AROUND FIVE hundred protesters held a demonstration outside Altea Town Hall on Friday morning in an effort to draw attention to the growing crisis affecting the residents and employees of the EMAUS residential homes.
The seven homes run by the EMAUS charitable foundation are facing closure within two weeks owing to a stalemate between the Department of Social Security and a Catalunyan company wishing to takeover the running of the charity.
EMAUS was formed in 1979 by Francisco Nadal who returned to Altea from France with a group of homeless teenagers and renovated his family’s old Finca for them to live in.
From a small workshop, helping problematic teenage children, it has grown into a large Registered Charitable Organisation with facilities caring for abandoned babies, children and vulnerable teenagers.
In addition they also run a safe house for women and children escaping abusive relationships and homes for elderly and people with disabilities.
In recent years the charity ran into severe financial difficulties running up debts that they were unable to pay back.
The debt situation worsened until the only option was to declare themselves bankrupt owing around 5 million euros in Social Security payments.
This leaves both residents and staff at the homes facing an impossible situation, through lack of funding from charitable donations.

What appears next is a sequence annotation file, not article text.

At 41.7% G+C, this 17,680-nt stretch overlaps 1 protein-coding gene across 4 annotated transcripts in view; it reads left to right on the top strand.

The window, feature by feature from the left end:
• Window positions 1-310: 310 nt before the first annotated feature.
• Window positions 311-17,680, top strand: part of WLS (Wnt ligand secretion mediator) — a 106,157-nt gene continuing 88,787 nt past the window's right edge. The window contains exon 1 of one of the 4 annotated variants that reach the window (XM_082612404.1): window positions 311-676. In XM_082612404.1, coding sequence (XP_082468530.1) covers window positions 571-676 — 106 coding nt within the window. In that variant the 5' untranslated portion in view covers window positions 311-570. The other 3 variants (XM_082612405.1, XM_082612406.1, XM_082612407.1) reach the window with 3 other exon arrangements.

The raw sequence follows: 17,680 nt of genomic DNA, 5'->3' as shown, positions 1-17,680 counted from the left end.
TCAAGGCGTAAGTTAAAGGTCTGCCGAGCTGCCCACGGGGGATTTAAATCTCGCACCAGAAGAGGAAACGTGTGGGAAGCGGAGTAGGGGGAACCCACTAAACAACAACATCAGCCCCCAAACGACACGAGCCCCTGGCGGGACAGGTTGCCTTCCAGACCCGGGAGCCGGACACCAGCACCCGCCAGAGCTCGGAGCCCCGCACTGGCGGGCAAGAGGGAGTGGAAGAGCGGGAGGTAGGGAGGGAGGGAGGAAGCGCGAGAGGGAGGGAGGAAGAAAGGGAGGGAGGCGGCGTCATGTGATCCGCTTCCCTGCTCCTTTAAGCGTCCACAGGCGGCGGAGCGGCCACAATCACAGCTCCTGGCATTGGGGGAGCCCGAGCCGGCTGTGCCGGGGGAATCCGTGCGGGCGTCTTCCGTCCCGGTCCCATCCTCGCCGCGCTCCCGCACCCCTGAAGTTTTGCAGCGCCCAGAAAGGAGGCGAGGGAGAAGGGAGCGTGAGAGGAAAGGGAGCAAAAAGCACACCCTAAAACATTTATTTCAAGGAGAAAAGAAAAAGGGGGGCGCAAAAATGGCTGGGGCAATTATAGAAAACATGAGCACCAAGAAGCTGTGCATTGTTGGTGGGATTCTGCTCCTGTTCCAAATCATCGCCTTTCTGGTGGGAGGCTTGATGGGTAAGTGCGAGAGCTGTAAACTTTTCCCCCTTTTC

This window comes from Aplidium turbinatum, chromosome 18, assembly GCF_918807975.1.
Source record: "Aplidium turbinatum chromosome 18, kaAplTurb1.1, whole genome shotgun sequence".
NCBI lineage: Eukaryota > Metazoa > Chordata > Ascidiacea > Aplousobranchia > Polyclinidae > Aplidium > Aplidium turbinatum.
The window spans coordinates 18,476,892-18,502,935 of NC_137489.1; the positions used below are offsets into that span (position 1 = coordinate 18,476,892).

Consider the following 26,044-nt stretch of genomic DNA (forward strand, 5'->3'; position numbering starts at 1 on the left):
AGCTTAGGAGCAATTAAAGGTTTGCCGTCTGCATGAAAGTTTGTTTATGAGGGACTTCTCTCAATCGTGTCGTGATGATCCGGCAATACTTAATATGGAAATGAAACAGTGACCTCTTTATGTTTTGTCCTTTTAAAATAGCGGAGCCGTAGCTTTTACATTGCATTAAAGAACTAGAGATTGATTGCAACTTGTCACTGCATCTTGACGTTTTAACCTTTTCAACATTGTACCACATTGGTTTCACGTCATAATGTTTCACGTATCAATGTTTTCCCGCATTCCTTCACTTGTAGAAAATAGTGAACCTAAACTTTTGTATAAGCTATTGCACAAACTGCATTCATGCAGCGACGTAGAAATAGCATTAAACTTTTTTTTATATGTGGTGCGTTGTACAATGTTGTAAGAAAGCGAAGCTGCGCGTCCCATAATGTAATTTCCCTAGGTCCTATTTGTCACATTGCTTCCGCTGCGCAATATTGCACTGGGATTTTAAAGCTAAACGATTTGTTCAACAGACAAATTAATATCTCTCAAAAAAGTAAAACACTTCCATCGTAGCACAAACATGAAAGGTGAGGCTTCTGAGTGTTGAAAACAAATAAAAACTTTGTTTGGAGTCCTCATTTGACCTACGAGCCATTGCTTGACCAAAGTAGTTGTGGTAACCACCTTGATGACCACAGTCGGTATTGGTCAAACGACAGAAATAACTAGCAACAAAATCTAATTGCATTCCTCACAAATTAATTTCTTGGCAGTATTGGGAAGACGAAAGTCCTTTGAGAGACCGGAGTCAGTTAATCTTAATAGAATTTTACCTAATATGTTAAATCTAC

Employees of the charity have not received wages for the last seven months and more importantly their social security payments have not been met.
Should they lose their jobs they will not qualify for payment from the government and will be left penniless.
The residents also face an uncertain future as the majority of them are living at the homes because they have nowhere else to go and are already vulnerable.
However, there is a solution to the problem facing the charity and that is the reason the rally was called on Friday.
A new non-profit making company from Catalunya is proposing to take over the running of the homes.
They have a successful track record within the sector and would safeguard the jobs of staff and future for the vulnerable residents.
The potential new owners are unfortunately left with the social security debt and are unwilling to pay it and despite negotiations with the social security department they are unable to get the 5 million euro debt waived.
There is a precedent here, as there are many examples of football clubs and other businesses having social security debts waived when new owners take over, but on this occasion the government department will not budge.
Speakers at Friday’s rally, including representatives from the homes and the CCCO trade union, pointed this out as they made speeches calling for a solution to the crisis.
Local charity director Wayne Bellamy-Wright, whose Busy Bees charity raises huge amounts for the children and women residents, speaking to RTN, pointed out that: ‘The government have a legal responsibility to these people’’, who find themselves in this situation through no fault of their own, adding ‘They are there now because they are already vulnerable, they cannot just throw them out on the streets’’.
More rallies are planned for next week and the organisers are calling for more and more supporters to show up to draw attention to their intolerable situation.